The government intends to reintroduce two Bills regarding family law policy: the Domestic Abuse Bill and Divorce, Dissolution and Separation Bill.
The Domestic Abuse Bill aims to to improve the protection of victims and their children, ensuring they have the required support and that offenders are brought to justice. In relation to the Bill, the government has also announced plans to pilot integrated domestic abuse courts.
The Divorce, Dissolution and Separation Bill is intended to remove issues that create conflict within the divorce process and introduce a minimum timeframe before the court makes a conditional divorce. The Bill is also intended to ensure that the decision to divorce is a considered one, reduce family conflict where reconciliation is not possible and bring reform that will directly benefit families by supporting parties to focus on the future. It will also introduce no fault divorce.
The main elements of the Domestic Abuse Bill are:
- creating a statutory definition of domestic abuse, emphasising that domestic abuse is not just physical or sexual violence, but can also involve emotional, coercive or controlling, and economic abuse
- establishing in law the Domestic Abuse Commissioner to stand up for victims and survivors, raise public awareness, monitor the response of local authorities, the justice system and other statutory agencies and hold them to account in tackling domestic abuse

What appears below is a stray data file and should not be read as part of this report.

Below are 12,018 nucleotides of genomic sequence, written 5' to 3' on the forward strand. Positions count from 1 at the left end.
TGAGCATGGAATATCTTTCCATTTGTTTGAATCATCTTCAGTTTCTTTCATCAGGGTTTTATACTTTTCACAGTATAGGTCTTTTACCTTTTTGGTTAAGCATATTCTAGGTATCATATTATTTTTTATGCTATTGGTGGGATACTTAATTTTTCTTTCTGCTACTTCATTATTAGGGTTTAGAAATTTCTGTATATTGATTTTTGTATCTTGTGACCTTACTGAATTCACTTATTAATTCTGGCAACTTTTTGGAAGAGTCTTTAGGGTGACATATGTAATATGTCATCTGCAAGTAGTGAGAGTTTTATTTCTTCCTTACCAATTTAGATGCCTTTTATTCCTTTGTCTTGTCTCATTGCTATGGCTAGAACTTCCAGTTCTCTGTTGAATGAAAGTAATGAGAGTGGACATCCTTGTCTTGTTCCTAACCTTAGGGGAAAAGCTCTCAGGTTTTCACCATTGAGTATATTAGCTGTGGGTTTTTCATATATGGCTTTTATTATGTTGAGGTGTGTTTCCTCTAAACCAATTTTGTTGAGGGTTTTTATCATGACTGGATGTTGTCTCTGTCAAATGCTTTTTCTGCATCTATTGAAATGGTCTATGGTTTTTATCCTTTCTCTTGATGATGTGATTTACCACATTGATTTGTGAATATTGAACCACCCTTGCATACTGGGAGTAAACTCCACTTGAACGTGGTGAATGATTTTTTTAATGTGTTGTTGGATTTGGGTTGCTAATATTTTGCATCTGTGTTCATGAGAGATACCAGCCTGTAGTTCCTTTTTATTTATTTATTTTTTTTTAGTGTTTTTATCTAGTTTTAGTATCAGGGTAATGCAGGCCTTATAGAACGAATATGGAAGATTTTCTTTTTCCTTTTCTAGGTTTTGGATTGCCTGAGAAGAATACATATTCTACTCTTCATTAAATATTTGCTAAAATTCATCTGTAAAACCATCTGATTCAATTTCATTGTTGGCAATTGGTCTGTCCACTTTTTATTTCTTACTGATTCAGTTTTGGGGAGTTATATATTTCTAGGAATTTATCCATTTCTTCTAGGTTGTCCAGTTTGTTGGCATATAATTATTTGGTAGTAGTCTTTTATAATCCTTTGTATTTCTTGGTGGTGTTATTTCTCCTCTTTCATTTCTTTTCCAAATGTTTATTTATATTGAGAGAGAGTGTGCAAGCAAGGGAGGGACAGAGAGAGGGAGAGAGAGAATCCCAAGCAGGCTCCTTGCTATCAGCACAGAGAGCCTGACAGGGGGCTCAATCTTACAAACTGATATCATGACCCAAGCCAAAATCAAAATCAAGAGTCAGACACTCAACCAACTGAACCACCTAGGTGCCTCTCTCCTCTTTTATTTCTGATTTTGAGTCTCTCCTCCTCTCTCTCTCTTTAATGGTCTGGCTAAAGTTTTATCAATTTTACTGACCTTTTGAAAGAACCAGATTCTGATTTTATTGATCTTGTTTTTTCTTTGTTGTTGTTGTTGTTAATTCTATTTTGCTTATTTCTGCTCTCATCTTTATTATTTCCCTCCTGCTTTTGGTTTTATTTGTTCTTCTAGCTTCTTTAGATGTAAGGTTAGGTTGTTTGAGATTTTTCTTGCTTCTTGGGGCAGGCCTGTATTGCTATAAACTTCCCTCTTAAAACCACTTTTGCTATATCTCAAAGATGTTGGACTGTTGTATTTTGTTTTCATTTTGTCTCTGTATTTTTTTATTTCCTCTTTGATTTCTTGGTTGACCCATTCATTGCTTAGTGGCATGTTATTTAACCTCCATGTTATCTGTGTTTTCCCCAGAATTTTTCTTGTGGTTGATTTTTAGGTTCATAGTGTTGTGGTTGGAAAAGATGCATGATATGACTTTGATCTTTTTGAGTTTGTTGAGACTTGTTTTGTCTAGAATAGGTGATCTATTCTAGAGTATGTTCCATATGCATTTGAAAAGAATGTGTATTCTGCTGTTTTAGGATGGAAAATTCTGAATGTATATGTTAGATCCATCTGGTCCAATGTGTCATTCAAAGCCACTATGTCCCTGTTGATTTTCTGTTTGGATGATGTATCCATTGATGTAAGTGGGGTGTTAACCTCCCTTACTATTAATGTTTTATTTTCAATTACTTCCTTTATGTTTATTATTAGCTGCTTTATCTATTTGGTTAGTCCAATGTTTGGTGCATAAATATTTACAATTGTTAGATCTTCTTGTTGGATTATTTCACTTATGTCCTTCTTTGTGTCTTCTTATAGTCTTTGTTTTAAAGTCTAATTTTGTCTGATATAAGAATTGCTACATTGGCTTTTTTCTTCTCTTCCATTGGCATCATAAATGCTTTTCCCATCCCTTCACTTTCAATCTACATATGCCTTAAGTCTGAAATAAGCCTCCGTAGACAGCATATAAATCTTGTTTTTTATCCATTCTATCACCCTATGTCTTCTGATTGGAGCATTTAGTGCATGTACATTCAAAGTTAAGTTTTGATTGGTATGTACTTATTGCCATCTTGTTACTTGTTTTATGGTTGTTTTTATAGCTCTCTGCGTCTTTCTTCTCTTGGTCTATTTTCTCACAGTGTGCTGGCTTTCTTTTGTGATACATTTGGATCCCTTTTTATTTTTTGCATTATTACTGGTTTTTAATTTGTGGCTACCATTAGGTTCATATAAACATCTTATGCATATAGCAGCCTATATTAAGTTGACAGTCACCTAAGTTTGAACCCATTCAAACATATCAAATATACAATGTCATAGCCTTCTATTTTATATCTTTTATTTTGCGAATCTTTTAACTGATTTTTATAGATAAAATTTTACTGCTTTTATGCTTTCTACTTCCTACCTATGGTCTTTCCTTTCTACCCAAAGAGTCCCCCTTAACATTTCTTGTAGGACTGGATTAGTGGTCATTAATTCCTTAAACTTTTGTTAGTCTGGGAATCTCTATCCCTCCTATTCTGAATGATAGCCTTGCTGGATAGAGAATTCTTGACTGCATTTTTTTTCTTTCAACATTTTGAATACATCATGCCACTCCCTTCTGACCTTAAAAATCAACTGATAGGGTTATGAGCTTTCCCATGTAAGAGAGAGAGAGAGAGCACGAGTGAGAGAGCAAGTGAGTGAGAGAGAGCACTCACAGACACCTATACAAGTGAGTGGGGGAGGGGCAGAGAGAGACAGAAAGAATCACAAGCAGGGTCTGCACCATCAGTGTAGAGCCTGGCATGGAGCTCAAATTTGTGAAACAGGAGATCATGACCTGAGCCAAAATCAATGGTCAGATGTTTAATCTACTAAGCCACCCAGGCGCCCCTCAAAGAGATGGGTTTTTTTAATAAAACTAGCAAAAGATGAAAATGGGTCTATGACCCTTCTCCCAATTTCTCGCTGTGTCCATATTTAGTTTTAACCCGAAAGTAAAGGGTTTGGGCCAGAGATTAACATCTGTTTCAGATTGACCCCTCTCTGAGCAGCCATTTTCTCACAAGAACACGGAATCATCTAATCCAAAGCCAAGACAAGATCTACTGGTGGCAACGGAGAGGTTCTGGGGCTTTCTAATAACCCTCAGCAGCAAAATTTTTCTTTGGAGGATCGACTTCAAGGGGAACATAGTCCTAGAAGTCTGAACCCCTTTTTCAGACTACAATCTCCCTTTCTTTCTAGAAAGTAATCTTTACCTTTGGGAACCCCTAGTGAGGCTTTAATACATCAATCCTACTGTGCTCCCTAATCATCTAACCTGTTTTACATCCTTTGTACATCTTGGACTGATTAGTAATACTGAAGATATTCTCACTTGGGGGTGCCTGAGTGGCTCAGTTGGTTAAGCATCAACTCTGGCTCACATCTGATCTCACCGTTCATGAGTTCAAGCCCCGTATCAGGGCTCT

- providing for a new Domestic Abuse Protection Notice and Domestic Abuse Protection Order—placing restrictions and other requirements on perpetrators in order to better protect victims
- placing a duty on tier one local authorities in England (County Councils, Metropolitan and Unitary Authorities, the Greater London Authority) to provide support to victims of domestic abuse and their children in refuges and other safe accommodation
- creating a statutory presumption that victims of domestic abuse are eligible for special measures in the criminal courts (for example, to enable them to give evidence via a video link)
- placing the guidance supporting the Domestic Violence Disclosure Scheme (‘Clare’s Law’) on a statutory footing
- creating a new domestic abuse offence in Northern Ireland to criminalise controlling or coercive behaviour
- prohibiting perpetrators of abuse from cross-examining their victims in person in the family courts
- extending the extra-territorial jurisdiction of the UK courts so that, where appropriate, UK nationals and residents who commit certain violent and sexual offences outside the UK may be brought to trial in the UK.
The objectives of the Divorce, Dissolution and Separation Bill include:
- retaining the sole ground of irretrievable breakdown, but replacing the requirement to make an allegation about the other spouse’s conduct or demonstrate a period of separation with the requirement to state to the court that the marriage has irretrievably broken down
- introducing a new minimum period of 20 weeks between the start of proceedings and applying for the conditional order (the six-week period between conditional and final order—currently called decree nisi and decree absolute—will remain)
- introducing a new option for a joint application in cases where the decision to divorce is a mutual one.
Speaking in response to the announcement, Resolution's former Chair, and long-time campaigner on no-fault divorce, Nigel Shepherd, said: "We welcome the confirmation that legislation to provide for no fault divorce will be re-introduced, as well as the Domestic Abuse Bill. Bearing in mind the almost unanimous support for these measures from politicians, public, professionals and the judiciary, the stop-start nature of these Bills thus far has been frustrating for our members and the families they support. Our members therefore stand ready to work with MPs, Ministers and officials in order to get these vital reforms over the finish line as soon as possible in 2020."